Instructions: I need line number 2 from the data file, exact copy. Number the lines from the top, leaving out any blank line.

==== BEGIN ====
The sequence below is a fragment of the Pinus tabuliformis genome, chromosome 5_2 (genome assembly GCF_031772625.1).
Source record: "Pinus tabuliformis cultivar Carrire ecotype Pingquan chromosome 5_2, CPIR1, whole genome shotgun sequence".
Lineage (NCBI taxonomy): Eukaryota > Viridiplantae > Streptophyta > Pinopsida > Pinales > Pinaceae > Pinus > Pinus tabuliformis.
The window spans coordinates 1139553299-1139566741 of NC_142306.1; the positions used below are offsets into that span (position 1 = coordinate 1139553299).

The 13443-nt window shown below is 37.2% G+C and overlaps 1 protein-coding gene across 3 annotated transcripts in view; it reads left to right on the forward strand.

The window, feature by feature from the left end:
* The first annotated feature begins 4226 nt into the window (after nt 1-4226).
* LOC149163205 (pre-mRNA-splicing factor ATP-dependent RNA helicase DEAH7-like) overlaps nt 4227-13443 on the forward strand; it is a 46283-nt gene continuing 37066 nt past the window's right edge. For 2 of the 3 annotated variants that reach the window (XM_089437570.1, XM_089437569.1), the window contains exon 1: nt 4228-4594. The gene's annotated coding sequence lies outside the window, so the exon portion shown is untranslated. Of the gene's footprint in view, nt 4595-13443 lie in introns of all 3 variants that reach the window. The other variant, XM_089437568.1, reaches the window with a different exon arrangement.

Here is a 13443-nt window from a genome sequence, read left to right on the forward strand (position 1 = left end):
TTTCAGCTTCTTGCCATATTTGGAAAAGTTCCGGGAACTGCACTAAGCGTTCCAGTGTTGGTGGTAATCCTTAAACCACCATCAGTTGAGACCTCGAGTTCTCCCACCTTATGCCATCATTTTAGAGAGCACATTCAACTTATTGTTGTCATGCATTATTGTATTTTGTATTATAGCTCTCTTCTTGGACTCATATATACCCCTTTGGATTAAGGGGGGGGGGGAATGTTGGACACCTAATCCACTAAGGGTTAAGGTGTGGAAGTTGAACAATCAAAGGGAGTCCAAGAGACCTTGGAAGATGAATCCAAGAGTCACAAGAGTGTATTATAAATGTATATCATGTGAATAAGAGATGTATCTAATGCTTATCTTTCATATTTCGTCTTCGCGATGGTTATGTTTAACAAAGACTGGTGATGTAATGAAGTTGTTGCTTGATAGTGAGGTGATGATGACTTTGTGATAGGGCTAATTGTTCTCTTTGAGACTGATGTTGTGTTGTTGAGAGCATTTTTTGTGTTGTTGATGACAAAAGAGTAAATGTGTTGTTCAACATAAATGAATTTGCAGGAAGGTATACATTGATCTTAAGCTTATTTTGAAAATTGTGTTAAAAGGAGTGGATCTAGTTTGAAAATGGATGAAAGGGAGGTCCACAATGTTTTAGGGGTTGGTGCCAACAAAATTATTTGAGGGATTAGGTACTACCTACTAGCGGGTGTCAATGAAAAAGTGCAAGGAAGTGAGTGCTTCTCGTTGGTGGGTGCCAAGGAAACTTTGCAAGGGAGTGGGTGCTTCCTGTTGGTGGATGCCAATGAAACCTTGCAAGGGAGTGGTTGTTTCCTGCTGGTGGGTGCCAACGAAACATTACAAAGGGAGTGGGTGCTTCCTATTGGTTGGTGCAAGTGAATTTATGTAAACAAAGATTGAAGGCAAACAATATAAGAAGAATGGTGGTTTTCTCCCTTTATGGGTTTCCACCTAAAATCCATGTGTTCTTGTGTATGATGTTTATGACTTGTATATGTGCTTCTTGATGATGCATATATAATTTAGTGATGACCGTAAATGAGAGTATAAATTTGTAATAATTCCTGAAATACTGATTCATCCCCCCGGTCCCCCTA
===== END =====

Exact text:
Source record: "Pinus tabuliformis cultivar Carrire ecotype Pingquan chromosome 5_2, CPIR1, whole genome shotgun sequence".